I’m interested in the stories you choose to tell to friends and family because, without understanding why exactly, they feel important.
There’s a lot of focus on stories now. Ads or pitches must tell a story…or so the story goes.
I’m uninterested in the story Pepsi tells you or in learning how to craft such stories.
I am interested in the stories that your grandmother told you.
I’m interested in the stories you choose to tell to friends and family because, without understanding exactly why, they feel important.
This is the first in a series of posts that aim to tell the Story of these Stories. I begin with the genesis of my love of storytelling.
Six times a year, the families of the eight children of my great-grandparents got together. I remember the first time it occurred to me that the tales being told by the ‘old’ folks after mid-afternoon dinner could be more interesting than chasing the other kids up and down the stairs. I was around 7. By the time I was 9 or 10, I was a convert, staying with the stories rather than dipping in and out during play.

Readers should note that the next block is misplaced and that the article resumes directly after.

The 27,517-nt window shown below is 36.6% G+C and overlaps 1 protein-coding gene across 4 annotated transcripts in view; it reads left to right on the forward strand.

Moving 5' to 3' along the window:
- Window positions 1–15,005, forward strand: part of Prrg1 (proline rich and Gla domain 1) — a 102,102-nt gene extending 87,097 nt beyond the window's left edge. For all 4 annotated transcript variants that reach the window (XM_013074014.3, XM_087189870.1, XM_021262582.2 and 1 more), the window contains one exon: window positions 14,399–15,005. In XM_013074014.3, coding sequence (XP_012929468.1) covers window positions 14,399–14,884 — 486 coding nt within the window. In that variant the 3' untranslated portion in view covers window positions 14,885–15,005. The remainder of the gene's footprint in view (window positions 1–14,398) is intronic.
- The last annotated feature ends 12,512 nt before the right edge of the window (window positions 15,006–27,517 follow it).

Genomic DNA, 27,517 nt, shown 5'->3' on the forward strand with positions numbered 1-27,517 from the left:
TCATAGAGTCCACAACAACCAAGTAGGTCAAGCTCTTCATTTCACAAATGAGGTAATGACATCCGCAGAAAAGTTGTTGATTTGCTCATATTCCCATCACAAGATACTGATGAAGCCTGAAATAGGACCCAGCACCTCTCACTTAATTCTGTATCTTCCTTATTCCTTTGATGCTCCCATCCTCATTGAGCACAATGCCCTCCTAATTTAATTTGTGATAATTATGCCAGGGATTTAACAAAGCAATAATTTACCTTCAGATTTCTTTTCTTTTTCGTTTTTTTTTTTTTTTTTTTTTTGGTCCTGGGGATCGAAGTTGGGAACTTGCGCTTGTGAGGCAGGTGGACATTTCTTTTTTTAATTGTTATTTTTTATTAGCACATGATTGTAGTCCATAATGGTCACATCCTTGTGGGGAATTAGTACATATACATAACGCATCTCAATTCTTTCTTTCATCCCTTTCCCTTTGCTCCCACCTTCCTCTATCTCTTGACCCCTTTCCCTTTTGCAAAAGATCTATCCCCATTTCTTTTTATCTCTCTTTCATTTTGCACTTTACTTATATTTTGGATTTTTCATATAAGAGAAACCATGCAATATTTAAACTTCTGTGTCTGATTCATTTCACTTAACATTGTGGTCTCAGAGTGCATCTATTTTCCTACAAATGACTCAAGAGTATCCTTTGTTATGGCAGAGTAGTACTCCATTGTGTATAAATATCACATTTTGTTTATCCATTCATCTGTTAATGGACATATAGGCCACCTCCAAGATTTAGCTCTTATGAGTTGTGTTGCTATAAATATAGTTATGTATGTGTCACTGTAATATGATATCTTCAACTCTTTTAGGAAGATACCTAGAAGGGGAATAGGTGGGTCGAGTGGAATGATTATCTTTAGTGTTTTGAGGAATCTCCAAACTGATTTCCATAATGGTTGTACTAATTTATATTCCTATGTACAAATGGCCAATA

During late adolescence, the path of stories became a more serious business.
I grew up in idyllic small-town America. It actually was that semi-mythic land of the 50’s sitcom. It was religious, industrious, and patriotic…a land of Boy Scout values and I was an Eagle Scout. We strove to be obedient, cheerful, thrifty, brave, clean, and reverent.
The ’60s kicked me out of the garden. The ’60s dropped like a bomb. Images of America came pouring in and revealed all the stories I’d been told were suspect and deeply untrustworthy if not deliberate lies. Even my much-loved grandmother had been feeding me a mash of treacherous platitudes. Beneath the veneer lived a racist blood-stained empire. And I was complicit.